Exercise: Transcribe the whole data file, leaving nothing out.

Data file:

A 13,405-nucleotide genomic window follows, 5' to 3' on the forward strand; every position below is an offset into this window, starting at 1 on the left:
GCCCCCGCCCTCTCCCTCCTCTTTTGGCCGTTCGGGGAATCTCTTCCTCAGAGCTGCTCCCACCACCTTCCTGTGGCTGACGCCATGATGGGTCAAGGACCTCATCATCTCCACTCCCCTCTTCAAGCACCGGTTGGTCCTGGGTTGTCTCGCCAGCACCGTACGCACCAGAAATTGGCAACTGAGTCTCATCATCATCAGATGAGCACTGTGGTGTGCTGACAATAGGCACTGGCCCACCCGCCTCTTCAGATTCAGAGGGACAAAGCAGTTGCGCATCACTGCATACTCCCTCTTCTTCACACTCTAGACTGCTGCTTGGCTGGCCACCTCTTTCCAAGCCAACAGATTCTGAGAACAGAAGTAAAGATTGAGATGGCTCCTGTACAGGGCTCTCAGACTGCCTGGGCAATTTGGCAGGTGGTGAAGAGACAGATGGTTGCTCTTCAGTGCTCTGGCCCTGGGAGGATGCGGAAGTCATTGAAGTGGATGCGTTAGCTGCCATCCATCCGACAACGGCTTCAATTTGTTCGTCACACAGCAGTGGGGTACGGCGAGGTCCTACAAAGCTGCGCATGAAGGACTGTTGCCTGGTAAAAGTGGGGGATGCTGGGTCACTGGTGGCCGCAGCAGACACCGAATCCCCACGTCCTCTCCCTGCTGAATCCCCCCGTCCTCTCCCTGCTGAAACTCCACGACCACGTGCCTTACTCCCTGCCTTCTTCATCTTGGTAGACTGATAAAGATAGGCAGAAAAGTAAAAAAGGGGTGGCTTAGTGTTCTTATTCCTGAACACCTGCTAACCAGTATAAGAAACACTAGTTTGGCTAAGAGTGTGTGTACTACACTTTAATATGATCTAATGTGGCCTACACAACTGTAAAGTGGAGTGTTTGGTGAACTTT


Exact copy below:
A 13,405-nucleotide genomic window follows, 5' to 3' on the forward strand; every position below is an offset into this window, starting at 1 on the left:
GCCCCCGCCCTCTCCCTCCTCTTTTGGCCGTTCGGGGAATCTCTTCCTCAGAGCTGCTCCCACCACCTTCCTGTGGCTGACGCCATGATGGGTCAAGGACCTCATCATCTCCACTCCCCTCTTCAAGCACCGGTTGGTCCTGGGTTGTCTCGCCAGCACCGTACGCACCAGAAATTGGCAACTGAGTCTCATCATCATCAGATGAGCACTGTGGTGTGCTGACAATAGGCACTGGCCCACCCGCCTCTTCAGATTCAGAGGGACAAAGCAGTTGCGCATCACTGCATACTCCCTCTTCTTCACACTCTAGACTGCTGCTTGGCTGGCCACCTCTTTCCAAGCCAACAGATTCTGAGAACAGAAGTAAAGATTGAGATGGCTCCTGTACAGGGCTCTCAGACTGCCTGGGCAATTTGGCAGGTGGTGAAGAGACAGATGGTTGCTCTTCAGTGCTCTGGCCCTGGGAGGATGCGGAAGTCATTGAAGTGGATGCGTTAGCTGCCATCCATCCGACAACGGCTTCAATTTGTTCGTCACACAGCAGTGGGGTACGGCGAGGTCCTACAAAGCTGCGCATGAAGGACTGTTGCCTGGTAAAAGTGGGGGATGCTGGGTCACTGGTGGCCGCAGCAGACACCGAATCCCCACGTCCTCTCCCTGCTGAATCCCCCCGTCCTCTCCCTGCTGAAACTCCACGACCACGTGCCTTACTCCCTGCCTTCTTCATCTTGGTAGACTGATAAAGATAGGCAGAAAAGTAAAAAAGGGGTGGCTTAGTGTTCTTATTCCTGAACACCTGCTAACCAGTATAAGAAACACTAGTTTGGCTAAGAGTGTGTGTACTACACTTTAATATGATCTAATGTGGCCTACACAACTGTAAAGTGGAGTGTTTGGTGAACTTT